Scientific Name: Diplopoda
Millipedes make their home in damp places outdoors under mulch, piles of dead leaves, rocks, or wood. They thrive in areas where soil continuously stays damp. During heavy rains and the fall season, they will migrate from their normal habitat and will often find their way into homes or offices.
Millipedes are low to the ground, so they enter homes through cracks in your foundation, basement doors and windows, and crawlspace vents. Crawl spaces are an ideal environment for this insect because they are damp, dark, and often used as storage areas providing millipedes with a place to hide.
What Do Millipedes Look Like?
A millipede’s head is rounded above and flattened below, with a pair of large mandibles in front of a plate-like structure or “jaw lip”. They have a single pair of antennae and their eyes are on the sides of their head. Millipede bodies are flattened or cylindrical, and made up of segments, each with its own exoskeleton. Most of the segments contain one to two pairs of legs, depending on where they are located.
“Millipedes come in a variety of body shapes and sizes, ranging from 2 mm (0.079 in) to around 35 cm (14 in) in length, and can have as few as eleven to over one hundred segments. They are generally black or brown in colour, although there are a few brightly coloured species. Body styles vary greatly between major millipede groups. In the basal subclass Penicillata, consisting of the tiny bristle millipedes, the exoskelton is soft and uncalcified, and is covered in prominent setae or bristles. All other millipedes, belonging to the subclass Chilognatha, have a hardened exoskeleton. The chilognaths are in turn divided into two infraclasses: the Pentazonia, containing relatively short-bodied groups such as pill millipedes, and the Helminthomorpha ("worm-like" millipedes), which contains the vast majority of species, and the long, many-segmented body types familiar to most people.”Information provided by Wikipedia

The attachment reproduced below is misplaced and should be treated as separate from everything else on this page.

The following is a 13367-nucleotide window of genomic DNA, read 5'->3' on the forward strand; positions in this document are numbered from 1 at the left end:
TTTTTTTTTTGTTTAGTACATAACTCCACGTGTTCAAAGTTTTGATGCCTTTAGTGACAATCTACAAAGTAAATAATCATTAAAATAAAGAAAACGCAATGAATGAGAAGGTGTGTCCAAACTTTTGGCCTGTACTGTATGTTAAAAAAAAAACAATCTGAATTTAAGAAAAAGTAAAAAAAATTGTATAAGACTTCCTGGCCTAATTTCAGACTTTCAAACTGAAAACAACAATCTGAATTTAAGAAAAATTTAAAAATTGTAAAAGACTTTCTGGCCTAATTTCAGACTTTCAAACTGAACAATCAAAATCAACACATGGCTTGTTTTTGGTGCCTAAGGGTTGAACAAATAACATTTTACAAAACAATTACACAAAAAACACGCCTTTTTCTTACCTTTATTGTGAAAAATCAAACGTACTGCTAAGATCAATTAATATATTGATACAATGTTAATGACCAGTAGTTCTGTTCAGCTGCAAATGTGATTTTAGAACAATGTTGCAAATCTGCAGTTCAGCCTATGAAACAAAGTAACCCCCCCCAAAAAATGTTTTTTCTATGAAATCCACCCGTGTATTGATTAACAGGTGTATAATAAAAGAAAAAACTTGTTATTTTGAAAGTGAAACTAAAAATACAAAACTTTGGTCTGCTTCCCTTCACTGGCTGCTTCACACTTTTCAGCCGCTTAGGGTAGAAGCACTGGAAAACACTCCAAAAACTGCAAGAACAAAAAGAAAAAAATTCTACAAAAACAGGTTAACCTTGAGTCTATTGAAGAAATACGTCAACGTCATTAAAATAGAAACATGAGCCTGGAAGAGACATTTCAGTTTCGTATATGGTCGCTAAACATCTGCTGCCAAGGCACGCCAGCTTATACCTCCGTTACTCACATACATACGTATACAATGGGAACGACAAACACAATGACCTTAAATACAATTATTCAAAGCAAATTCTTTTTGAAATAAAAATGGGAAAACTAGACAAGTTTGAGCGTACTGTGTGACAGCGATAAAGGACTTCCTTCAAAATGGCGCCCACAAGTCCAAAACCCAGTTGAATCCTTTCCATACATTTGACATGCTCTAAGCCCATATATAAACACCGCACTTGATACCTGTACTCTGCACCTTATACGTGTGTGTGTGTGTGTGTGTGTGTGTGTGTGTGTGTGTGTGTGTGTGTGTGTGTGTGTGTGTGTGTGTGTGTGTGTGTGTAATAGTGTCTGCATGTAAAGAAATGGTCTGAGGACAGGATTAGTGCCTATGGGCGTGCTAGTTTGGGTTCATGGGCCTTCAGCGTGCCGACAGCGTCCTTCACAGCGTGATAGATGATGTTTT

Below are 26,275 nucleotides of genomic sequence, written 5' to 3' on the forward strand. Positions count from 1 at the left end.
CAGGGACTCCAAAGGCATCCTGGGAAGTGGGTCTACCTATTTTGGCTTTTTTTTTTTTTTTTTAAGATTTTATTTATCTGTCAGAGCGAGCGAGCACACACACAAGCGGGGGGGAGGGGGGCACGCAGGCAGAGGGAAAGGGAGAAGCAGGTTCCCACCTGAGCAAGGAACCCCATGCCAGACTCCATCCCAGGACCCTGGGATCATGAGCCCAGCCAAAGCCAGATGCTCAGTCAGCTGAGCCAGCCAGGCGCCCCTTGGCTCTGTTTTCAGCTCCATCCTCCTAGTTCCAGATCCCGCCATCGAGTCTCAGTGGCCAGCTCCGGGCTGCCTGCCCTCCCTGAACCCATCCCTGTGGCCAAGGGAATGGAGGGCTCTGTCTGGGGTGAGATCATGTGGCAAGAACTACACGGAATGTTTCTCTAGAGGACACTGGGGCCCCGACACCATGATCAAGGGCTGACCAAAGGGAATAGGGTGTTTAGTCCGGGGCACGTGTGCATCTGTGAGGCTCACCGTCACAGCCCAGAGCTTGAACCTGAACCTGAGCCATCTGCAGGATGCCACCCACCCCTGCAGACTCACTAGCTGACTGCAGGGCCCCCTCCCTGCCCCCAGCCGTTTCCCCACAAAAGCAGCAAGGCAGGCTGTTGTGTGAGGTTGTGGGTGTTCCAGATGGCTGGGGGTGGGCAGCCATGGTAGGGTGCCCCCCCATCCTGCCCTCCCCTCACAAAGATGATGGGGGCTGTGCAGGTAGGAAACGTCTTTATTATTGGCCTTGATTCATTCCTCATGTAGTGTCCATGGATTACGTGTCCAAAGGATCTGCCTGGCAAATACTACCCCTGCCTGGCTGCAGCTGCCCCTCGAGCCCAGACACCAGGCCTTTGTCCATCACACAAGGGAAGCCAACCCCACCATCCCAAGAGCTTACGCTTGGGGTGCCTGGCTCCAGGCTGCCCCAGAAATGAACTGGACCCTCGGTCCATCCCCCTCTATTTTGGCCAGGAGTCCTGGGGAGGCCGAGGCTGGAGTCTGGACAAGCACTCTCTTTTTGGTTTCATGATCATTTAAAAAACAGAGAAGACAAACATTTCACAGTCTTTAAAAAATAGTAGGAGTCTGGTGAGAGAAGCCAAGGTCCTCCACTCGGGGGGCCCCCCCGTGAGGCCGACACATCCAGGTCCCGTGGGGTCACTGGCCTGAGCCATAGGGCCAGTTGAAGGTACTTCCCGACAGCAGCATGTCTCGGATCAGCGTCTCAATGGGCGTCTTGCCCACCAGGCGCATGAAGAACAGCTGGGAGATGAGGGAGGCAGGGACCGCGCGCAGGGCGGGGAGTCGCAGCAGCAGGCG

- Some millipede species, like the ones in the Polydesmida order are completely blind.
- Young millipedes add segments and legs as they grow and mature.
- Millipedes do not do any damage indoors because they only eat rotting leaves, wood and other decaying plant matter.
To prevent a millipede infestation remove mulch and any dead vegetation that may be close to your house. Treat the perimeter around your home with an insecticide to keep this pest from reaching the exterior walls of your home. Do not forget to treat the outer foundation/basement wall, window frames, and door frames.
If you are unsure what insecticide to use, or are concerned about the safety of your children or pets, contact a pest control professional to diagnose the issue and provide treatment.